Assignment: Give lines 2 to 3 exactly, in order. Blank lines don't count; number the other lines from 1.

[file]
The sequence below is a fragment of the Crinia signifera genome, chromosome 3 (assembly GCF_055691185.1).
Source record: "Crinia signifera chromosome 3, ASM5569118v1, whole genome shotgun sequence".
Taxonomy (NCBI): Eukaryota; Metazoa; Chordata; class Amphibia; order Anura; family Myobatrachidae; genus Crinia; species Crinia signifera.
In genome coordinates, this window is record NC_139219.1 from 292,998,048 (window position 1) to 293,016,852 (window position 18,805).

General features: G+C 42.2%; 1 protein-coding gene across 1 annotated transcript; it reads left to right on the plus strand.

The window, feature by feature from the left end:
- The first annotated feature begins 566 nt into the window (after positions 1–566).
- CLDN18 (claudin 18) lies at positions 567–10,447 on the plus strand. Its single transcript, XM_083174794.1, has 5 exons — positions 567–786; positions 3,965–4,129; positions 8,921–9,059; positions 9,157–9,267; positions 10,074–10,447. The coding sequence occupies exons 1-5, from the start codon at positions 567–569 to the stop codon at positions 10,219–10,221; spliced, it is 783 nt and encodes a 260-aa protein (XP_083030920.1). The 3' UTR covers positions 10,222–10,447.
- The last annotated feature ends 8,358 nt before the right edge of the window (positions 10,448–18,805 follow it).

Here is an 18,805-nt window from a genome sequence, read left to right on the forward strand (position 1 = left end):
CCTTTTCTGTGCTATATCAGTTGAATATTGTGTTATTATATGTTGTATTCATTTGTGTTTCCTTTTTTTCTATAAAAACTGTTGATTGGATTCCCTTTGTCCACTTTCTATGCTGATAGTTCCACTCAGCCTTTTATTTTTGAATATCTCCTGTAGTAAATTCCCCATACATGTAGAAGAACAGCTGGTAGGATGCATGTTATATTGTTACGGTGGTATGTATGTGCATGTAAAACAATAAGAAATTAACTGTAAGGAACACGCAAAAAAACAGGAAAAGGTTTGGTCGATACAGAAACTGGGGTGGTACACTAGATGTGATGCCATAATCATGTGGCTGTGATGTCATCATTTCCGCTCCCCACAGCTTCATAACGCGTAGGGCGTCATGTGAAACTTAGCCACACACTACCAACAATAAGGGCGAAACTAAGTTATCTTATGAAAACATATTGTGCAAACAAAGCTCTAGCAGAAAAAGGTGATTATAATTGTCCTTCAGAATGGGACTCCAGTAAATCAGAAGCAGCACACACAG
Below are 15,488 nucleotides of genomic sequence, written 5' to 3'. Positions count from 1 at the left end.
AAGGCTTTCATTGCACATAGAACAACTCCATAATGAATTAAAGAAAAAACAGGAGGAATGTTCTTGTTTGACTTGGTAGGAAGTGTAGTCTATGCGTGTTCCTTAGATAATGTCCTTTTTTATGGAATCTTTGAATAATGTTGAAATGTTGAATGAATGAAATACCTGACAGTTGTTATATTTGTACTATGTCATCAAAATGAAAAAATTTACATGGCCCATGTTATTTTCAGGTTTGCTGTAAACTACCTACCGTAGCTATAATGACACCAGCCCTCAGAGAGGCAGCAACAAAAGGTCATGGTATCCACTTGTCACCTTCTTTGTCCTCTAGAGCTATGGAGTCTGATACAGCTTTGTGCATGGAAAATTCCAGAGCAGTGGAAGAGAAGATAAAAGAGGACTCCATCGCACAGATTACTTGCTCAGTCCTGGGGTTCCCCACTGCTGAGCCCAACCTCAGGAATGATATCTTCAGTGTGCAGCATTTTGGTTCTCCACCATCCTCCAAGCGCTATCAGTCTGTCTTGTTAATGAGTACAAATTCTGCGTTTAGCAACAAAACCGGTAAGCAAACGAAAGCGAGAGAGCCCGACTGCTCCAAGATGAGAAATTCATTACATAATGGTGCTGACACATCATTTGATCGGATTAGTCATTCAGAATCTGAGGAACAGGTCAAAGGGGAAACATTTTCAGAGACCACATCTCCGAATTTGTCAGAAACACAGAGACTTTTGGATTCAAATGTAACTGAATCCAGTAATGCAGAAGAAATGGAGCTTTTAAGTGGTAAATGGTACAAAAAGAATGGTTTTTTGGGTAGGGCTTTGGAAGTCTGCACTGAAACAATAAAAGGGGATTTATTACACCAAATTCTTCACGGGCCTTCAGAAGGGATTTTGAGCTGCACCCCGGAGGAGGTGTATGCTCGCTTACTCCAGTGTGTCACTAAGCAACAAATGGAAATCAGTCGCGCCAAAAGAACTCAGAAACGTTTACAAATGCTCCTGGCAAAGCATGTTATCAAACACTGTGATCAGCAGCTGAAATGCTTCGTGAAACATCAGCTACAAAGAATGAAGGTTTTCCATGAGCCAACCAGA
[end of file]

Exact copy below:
Source record: "Crinia signifera chromosome 3, ASM5569118v1, whole genome shotgun sequence".
Taxonomy (NCBI): Eukaryota; Metazoa; Chordata; class Amphibia; order Anura; family Myobatrachidae; genus Crinia; species Crinia signifera.